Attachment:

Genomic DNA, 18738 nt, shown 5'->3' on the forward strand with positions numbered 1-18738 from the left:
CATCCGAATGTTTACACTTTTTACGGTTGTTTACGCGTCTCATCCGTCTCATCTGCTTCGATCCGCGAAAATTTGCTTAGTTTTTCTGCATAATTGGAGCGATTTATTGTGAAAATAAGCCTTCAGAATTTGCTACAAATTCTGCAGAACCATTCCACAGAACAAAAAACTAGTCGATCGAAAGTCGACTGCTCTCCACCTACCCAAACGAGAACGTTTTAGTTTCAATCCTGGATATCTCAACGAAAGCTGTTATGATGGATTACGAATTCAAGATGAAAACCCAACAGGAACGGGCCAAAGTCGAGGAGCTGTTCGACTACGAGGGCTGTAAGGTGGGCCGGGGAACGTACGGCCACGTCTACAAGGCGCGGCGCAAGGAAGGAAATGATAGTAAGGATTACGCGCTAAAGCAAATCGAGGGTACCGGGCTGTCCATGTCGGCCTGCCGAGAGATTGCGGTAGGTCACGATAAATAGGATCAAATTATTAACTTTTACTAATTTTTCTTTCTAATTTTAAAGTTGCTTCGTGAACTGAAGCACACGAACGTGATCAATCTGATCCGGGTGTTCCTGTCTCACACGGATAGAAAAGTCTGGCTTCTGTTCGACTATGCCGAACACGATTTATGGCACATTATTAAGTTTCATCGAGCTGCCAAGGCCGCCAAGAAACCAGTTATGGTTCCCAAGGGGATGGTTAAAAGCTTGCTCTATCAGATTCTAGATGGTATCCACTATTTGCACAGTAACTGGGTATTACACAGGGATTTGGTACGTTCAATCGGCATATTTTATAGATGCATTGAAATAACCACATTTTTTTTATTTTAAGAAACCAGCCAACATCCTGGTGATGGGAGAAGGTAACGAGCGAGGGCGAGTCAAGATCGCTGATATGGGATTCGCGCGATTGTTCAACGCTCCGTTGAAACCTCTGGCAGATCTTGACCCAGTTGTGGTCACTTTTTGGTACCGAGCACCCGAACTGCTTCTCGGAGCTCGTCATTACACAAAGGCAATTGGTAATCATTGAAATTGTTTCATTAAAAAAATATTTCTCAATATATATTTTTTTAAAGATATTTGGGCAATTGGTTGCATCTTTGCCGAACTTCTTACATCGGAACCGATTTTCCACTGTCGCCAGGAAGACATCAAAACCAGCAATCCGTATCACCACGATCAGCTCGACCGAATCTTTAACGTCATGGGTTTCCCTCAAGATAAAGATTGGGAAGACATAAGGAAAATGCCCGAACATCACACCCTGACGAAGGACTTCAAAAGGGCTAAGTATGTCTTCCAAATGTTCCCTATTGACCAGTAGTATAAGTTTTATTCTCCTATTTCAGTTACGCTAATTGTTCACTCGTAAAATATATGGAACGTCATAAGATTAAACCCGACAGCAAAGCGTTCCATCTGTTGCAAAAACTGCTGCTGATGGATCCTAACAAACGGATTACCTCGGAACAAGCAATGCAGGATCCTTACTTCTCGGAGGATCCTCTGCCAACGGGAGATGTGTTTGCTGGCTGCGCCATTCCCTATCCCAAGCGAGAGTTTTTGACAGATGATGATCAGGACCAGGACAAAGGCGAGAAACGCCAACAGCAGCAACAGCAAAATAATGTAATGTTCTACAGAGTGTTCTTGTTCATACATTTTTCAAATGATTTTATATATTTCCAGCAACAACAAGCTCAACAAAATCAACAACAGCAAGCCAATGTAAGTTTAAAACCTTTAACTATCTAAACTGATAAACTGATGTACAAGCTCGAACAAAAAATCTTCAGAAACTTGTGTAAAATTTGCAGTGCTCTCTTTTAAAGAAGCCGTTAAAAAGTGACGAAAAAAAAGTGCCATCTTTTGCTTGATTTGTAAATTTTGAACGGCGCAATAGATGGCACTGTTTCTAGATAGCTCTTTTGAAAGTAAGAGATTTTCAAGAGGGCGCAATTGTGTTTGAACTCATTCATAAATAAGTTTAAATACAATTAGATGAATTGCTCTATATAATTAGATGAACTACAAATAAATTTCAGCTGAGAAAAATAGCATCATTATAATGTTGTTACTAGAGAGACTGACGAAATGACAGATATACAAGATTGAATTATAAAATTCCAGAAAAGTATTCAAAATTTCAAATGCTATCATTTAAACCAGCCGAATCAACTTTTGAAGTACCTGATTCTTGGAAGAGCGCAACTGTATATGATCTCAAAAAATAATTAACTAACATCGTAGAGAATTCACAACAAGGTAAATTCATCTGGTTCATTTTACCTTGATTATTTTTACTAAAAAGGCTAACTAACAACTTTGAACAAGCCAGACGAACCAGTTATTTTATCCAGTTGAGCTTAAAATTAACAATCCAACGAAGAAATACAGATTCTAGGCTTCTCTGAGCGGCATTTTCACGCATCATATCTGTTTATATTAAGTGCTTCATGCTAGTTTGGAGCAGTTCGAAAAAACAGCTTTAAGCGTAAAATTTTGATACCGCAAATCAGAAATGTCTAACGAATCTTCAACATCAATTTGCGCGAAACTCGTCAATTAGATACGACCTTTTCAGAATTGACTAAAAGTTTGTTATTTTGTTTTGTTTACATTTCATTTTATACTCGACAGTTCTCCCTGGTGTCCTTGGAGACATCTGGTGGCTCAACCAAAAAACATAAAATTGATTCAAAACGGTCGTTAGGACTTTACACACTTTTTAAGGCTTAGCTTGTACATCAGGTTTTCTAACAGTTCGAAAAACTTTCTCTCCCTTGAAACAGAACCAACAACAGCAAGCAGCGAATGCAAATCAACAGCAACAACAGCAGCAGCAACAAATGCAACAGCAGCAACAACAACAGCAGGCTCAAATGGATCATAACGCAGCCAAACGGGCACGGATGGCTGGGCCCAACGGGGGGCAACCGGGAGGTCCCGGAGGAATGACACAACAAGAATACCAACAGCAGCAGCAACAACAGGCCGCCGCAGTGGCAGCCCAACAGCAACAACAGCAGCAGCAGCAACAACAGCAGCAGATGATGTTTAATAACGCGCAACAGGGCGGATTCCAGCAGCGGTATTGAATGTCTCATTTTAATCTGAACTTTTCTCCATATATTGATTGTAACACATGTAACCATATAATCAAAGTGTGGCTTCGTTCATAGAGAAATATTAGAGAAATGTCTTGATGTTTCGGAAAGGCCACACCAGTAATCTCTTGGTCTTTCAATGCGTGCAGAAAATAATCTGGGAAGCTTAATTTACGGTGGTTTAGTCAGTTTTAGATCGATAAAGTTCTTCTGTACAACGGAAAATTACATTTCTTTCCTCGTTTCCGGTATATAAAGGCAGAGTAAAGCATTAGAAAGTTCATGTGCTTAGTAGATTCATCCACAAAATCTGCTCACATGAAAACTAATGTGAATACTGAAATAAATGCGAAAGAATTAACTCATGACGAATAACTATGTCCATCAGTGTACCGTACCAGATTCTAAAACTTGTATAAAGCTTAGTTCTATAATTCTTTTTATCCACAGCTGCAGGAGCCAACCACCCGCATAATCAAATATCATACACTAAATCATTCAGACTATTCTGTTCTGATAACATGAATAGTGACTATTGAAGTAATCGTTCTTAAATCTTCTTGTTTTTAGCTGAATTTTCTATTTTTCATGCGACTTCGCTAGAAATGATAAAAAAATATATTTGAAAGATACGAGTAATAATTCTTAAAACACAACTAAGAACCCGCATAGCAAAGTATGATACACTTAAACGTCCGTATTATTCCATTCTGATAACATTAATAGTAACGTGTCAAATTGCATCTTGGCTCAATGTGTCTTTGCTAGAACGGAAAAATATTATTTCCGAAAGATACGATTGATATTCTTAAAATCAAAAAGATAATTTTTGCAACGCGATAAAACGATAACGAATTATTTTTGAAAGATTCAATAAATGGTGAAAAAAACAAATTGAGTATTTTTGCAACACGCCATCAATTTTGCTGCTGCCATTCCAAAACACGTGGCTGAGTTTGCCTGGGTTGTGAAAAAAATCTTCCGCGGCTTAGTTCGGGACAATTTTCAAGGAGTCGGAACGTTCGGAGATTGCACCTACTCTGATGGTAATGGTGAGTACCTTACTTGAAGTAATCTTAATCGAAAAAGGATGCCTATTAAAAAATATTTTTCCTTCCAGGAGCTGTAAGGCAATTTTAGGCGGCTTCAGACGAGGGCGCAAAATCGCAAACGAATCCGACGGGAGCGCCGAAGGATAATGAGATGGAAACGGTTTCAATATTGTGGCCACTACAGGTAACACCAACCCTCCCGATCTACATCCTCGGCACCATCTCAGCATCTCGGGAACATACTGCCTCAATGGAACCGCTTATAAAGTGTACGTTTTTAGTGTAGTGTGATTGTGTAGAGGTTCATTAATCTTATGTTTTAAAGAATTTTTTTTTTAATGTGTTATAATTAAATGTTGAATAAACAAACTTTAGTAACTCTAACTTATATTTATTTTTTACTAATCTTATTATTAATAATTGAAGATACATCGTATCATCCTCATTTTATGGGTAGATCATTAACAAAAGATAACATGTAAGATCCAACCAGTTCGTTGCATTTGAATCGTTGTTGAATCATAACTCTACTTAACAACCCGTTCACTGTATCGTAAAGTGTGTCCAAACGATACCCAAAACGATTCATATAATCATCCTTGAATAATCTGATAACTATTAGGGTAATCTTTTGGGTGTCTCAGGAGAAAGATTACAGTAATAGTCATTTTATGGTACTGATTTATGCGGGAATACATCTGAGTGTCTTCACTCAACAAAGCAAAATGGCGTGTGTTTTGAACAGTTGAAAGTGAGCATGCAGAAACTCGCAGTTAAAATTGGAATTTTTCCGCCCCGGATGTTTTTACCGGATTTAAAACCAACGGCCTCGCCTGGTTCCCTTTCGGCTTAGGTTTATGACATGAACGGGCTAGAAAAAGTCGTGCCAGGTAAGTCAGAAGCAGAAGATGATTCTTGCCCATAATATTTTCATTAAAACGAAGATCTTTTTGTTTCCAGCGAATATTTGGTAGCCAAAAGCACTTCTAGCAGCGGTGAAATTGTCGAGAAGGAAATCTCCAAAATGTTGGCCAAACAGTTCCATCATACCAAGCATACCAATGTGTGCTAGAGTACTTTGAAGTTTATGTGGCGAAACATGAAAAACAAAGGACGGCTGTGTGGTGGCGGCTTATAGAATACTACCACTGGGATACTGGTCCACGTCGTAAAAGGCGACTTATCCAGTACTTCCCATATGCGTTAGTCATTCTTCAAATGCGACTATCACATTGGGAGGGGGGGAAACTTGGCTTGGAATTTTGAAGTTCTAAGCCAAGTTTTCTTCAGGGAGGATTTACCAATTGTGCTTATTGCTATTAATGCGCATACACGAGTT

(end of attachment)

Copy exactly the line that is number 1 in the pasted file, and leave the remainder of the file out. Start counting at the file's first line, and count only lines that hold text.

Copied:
Genomic DNA, 18738 nt, shown 5'->3' on the forward strand with positions numbered 1-18738 from the left: